Sir CLIVE GILLINSON (Executive and Artistic Director, Carnegie Hall): We will find them alternative accommodation that is at least as good, if not, better. We will guarantee to underwrite any difference in rent. Somehow, we have to balance what is Carnegie Hall's commitment to the society at large in which we live and how do we look after the individuals who are affected by that.
ADLER: As in any complicated legal fight, there are opposing stories. The tenants have heard there will be a gut renovation but Gillinson says some of the better studios will be saved. Tenants have received eviction notices. Gillinson says tenants don't have to leave the building until March 2008. But tenants say that guarantee is only if they don't take legal action.
Photographer Josef Astor.
Mr. ASTOR: A few tenants may have signed that to guarantee they had enough time. And the other tenants, like me, I'm hoping, with their feet firmly planted on this beautiful hardwood floors, are going to say we're not leaving. In fact, they've heard all their tenants say, they're going to have to carry me out of here.
ADLER: The tenants went to court and got a temporary restraining order, preventing Carnegie Hall from taking action until September 17th. The tenants argue that Carnegie Hall, which has leased the building from New York City since 1960, is required to rent space to artists. Carnegie Hall says the towers were built to create income to further the mission of Carnegie Hall and that they are legally in the clear.
Sir GILLINSON: There is no obligation to rent in the lease. The only issue is if we choose to rent, there are certain things about, you know, whether one offers it to artists first. Now, what we're talking about is totally the central mission of Carnegie Hall, which is how we serve our communities with music.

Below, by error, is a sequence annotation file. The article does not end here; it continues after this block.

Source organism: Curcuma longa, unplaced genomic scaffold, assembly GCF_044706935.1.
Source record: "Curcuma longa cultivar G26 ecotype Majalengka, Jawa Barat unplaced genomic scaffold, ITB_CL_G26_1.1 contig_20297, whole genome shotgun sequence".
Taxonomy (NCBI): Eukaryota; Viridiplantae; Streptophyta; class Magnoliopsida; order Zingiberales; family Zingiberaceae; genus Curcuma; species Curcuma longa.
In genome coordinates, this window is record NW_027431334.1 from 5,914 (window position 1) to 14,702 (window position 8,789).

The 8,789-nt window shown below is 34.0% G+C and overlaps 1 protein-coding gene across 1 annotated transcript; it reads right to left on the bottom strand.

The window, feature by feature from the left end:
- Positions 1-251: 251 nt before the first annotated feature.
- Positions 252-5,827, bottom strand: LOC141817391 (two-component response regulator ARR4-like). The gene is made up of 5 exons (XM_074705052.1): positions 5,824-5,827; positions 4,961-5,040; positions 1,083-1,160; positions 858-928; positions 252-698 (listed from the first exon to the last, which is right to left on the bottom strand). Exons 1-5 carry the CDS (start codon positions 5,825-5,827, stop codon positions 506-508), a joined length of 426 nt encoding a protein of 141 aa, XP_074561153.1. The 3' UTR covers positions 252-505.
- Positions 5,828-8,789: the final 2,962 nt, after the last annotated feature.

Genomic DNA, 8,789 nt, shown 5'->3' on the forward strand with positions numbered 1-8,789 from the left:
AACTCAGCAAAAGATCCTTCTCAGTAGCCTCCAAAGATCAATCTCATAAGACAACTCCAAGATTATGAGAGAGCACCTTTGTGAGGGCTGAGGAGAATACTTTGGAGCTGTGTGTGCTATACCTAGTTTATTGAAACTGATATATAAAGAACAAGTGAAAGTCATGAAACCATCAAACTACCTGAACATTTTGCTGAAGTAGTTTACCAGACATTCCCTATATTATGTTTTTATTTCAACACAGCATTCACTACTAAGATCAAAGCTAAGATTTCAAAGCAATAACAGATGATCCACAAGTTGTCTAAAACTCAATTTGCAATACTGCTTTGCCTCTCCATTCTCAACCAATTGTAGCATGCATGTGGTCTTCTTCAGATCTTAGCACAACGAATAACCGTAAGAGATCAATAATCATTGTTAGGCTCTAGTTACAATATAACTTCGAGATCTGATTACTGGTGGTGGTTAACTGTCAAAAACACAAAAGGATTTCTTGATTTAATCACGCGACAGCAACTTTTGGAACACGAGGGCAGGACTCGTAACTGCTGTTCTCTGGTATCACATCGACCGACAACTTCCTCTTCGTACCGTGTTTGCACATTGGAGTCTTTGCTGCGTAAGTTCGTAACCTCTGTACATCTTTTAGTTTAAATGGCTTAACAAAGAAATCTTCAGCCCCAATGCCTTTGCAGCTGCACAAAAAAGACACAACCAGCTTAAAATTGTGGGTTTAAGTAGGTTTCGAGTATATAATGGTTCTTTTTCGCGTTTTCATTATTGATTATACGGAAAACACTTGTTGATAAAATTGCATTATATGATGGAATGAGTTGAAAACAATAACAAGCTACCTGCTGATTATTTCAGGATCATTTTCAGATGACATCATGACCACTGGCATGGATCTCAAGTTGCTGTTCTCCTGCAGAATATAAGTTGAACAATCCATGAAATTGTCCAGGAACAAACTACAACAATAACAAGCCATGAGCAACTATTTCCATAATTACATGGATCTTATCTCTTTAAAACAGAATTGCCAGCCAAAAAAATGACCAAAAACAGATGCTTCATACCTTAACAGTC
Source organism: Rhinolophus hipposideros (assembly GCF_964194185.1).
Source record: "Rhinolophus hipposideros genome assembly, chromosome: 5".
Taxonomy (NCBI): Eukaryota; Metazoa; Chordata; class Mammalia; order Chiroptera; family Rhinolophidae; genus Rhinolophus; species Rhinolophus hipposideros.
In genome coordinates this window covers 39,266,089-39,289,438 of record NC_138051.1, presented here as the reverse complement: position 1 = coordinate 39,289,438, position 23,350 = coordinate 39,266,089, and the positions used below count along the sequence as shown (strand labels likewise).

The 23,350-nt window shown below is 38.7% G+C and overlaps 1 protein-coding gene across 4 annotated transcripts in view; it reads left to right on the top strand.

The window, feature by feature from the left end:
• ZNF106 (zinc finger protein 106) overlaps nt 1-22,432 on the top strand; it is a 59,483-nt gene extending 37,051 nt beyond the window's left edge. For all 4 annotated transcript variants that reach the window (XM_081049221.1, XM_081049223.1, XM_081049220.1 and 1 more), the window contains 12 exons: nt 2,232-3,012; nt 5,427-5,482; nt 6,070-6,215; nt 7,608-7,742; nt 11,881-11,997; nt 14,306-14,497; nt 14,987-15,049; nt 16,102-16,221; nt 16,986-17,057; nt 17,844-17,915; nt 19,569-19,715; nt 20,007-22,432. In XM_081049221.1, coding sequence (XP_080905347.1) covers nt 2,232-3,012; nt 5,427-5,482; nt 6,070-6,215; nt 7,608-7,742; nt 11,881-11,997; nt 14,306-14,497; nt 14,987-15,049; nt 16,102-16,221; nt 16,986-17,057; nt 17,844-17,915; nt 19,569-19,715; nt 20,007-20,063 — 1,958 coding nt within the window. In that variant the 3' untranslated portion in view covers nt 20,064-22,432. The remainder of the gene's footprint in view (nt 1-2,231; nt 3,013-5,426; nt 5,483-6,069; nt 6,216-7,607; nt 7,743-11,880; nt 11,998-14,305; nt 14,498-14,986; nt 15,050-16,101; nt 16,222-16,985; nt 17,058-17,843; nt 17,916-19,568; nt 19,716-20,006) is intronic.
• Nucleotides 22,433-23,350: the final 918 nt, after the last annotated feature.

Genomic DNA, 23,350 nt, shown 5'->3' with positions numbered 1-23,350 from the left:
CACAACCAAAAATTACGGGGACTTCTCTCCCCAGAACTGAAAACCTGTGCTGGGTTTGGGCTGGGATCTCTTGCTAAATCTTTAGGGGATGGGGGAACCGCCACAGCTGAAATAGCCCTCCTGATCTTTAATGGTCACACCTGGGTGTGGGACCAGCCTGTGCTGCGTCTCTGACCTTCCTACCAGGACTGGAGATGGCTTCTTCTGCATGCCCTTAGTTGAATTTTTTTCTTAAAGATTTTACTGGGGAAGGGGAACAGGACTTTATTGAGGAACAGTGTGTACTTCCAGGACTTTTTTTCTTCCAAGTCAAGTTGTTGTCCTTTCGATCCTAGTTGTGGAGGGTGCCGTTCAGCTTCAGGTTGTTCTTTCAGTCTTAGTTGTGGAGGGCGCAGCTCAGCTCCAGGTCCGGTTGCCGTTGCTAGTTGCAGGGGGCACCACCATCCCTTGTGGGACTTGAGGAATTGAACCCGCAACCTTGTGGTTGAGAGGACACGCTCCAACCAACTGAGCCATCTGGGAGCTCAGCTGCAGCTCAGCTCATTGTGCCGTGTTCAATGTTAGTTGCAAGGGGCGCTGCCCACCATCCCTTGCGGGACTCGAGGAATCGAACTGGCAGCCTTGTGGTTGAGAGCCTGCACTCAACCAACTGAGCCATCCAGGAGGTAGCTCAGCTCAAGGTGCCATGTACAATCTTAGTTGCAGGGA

ADLER: At bottom, this is a war between opposing goods. Clive Gillinson says Carnegie Hall wants to create a space that will provide music education for the children of New York City, expanding programs that already serve 115,000 people. He says he understands the emotional difficulty. These are people's homes. Despite that, he says…
Sir GILLINSON: There actually is a wider mission about public service that we feel, in the end, has to be the thing that weighs more heavily.
ADLER: But for Architect Tod Williams who has lived here with his wife and son, the fight is not just about keeping his home, it's between two visions of the arts - one celebrates a mixed community, one is a single vision.
Mr. TOD WILLIAMS (Tod Williams and Billie Tsien Architects; Tenant, Carnegie Hall): The community is dedicated solely to music education, which is a noble cause but it also - will lose some of the rich texture that has always been part of the building. That character will be lost.
ADLER: Carnegie Hall says it wants to take the hall into the 21st century ensuring music and performance will be as important in the future as it has been in the past. But the tenants mentioned the ghost of Marlon Brando, Leonard Bernstein, Isadora Duncan and the many who have lived here, saying the loss of an artistic community will be mourned.
Margo Adler, NPR News, New York.